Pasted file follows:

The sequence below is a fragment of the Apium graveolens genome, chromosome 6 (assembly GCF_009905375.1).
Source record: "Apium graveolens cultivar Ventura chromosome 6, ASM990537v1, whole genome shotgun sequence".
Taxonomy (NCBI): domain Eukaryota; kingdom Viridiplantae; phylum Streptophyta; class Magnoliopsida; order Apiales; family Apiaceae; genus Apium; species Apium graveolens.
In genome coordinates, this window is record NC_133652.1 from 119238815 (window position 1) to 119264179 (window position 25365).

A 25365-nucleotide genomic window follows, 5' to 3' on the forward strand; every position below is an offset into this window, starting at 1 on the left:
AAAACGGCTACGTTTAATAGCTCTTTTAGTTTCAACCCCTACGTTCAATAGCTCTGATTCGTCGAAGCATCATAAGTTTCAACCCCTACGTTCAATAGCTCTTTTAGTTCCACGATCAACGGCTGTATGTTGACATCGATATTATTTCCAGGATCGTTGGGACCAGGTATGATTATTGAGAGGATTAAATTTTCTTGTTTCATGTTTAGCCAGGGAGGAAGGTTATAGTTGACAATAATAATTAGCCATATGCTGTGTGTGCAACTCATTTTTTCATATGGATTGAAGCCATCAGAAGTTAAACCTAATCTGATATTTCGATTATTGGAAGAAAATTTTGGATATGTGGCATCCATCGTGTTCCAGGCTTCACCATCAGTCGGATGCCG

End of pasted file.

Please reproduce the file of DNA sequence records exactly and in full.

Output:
The sequence below is a fragment of the Apium graveolens genome, chromosome 6 (assembly GCF_009905375.1).
Source record: "Apium graveolens cultivar Ventura chromosome 6, ASM990537v1, whole genome shotgun sequence".
Taxonomy (NCBI): domain Eukaryota; kingdom Viridiplantae; phylum Streptophyta; class Magnoliopsida; order Apiales; family Apiaceae; genus Apium; species Apium graveolens.
In genome coordinates, this window is record NC_133652.1 from 119238815 (window position 1) to 119264179 (window position 25365).

A 25365-nucleotide genomic window follows, 5' to 3' on the forward strand; every position below is an offset into this window, starting at 1 on the left:
AAAACGGCTACGTTTAATAGCTCTTTTAGTTTCAACCCCTACGTTCAATAGCTCTGATTCGTCGAAGCATCATAAGTTTCAACCCCTACGTTCAATAGCTCTTTTAGTTCCACGATCAACGGCTGTATGTTGACATCGATATTATTTCCAGGATCGTTGGGACCAGGTATGATTATTGAGAGGATTAAATTTTCTTGTTTCATGTTTAGCCAGGGAGGAAGGTTATAGTTGACAATAATAATTAGCCATATGCTGTGTGTGCAACTCATTTTTTCATATGGATTGAAGCCATCAGAAGTTAAACCTAATCTGATATTTCGATTATTGGAAGAAAATTTTGGATATGTGGCATCCATCGTGTTCCAGGCTTCACCATCAGTCGGATGCCG